District Judge Rules Against the Affordable Care Act Again
You may have read that District Judge Reed O’Connor issued another ruling in March which concluded that the Affordable Care Act (ACA) requirement that most preventive services be covered without patient cost-sharing is unconstitutional. This is the same judge who in 2018 ruled the entire ACA unconstitutional which was subsequently overturned by the Supreme Court. With ACA-compliant coverage, many preventive services are covered by the plan premium. As a result, services like regular physical exams or screenings like mammograms, colonoscopies, and others are covered without respect to meeting the deductible and the patient has no copayment or coinsurance. This emphasis on preventive services is intended to encourage prevention and hopefully diagnose serious medical conditions early on.
Fortunately, most major insurance companies have decided to disregard this ruling as it winds its way through the courts. We applaud that decision for its common sense and decency. Almost everyone except those on Medicare are covered through ACA-compliant plans so it would be extremely disruptive to substantially change the benefit design for millions of Americans and to implement those changes to comply with this ruling.
The ruling appears to be based on a technical challenge about how members of the U.S. Preventive Services Task Force are appointed. This is the task force that recommends which preventive services should be covered by the premium itself. However, according to news reports, the opposition stems from a conservative activist’s opposition to a drug prescribed to prevent HIV infection.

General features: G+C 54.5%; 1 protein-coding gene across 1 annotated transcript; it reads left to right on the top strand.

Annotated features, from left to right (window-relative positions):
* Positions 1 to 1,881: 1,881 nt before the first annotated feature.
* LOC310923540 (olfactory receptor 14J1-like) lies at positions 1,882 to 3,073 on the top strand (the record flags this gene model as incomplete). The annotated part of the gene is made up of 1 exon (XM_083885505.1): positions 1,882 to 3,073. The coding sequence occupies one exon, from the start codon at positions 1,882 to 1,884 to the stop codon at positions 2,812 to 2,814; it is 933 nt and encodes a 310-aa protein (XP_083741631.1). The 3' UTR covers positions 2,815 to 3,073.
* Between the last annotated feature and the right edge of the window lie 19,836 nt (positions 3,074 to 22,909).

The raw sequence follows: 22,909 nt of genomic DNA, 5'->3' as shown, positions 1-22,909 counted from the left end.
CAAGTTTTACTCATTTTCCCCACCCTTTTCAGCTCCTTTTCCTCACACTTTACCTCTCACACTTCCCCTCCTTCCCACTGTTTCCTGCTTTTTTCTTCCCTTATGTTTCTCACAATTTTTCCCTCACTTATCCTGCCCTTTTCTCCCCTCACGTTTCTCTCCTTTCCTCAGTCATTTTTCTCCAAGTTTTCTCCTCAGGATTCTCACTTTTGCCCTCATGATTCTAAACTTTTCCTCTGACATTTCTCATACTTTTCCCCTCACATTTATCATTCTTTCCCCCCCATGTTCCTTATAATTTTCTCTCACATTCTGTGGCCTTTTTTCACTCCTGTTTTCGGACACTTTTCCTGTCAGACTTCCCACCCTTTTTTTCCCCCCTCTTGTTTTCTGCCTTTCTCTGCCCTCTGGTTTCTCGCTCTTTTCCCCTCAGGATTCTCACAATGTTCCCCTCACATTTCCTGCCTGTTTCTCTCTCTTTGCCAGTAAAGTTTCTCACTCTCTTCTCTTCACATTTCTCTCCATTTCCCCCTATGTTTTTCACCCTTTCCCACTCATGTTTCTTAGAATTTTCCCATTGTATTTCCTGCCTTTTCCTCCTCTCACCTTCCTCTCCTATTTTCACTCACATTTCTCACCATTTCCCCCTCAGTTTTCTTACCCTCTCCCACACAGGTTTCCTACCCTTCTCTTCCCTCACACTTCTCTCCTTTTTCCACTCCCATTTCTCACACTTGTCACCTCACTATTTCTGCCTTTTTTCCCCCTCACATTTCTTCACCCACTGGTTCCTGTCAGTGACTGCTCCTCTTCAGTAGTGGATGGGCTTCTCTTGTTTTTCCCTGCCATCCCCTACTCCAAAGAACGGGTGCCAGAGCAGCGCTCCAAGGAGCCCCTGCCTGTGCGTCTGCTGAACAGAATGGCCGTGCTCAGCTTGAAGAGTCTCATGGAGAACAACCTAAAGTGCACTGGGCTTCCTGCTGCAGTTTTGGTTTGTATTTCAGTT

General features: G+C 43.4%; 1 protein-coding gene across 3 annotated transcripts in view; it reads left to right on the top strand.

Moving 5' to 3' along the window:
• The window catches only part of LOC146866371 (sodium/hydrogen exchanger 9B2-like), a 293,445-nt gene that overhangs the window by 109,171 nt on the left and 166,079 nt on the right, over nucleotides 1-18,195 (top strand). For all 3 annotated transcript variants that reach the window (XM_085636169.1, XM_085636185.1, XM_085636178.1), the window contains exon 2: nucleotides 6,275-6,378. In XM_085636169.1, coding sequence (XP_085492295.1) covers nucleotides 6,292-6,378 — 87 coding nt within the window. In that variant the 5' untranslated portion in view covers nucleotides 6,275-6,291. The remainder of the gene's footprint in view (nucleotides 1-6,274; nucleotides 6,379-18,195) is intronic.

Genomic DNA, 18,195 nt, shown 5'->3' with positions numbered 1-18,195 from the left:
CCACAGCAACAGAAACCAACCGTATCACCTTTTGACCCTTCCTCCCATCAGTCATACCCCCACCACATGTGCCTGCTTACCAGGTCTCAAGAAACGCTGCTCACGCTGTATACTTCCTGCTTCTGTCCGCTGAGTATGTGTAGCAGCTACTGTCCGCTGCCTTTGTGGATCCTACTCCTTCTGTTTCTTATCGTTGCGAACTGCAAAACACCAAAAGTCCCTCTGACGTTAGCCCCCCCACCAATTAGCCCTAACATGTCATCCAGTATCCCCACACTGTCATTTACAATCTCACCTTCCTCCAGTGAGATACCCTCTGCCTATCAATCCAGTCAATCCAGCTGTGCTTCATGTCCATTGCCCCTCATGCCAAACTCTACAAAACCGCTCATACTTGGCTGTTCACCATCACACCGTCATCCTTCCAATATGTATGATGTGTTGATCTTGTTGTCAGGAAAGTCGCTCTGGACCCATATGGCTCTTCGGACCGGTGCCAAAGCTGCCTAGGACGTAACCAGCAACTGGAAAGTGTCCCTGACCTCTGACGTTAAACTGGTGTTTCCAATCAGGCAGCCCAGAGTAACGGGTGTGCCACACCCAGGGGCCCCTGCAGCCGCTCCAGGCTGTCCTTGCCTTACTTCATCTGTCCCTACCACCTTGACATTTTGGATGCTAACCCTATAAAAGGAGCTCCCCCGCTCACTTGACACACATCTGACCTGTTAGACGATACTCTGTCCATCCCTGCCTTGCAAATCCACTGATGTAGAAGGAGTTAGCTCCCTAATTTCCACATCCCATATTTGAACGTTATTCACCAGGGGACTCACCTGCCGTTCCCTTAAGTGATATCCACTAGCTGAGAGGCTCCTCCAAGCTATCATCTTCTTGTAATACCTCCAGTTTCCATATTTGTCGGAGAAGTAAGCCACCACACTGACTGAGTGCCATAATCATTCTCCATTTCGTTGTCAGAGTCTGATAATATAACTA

We will keep our comments brief so as not to waste any more of our readers’ time. The Supreme Court first upheld the Affordable Care Act in 2012 so it seems Judge O’Connor’s ruling has little potential for success. We truly hope he finds some other life’s passion than opposing the Affordable Care Act. Although we normally applaud most efforts to reduce the cost of healthcare which is so burdensome to so many, this change would simply shift costs by lowering premiums and increasing out-of-pocket expenses at great administrative expense to the entire system. The priority should be to improve the ACA and our troubled healthcare system.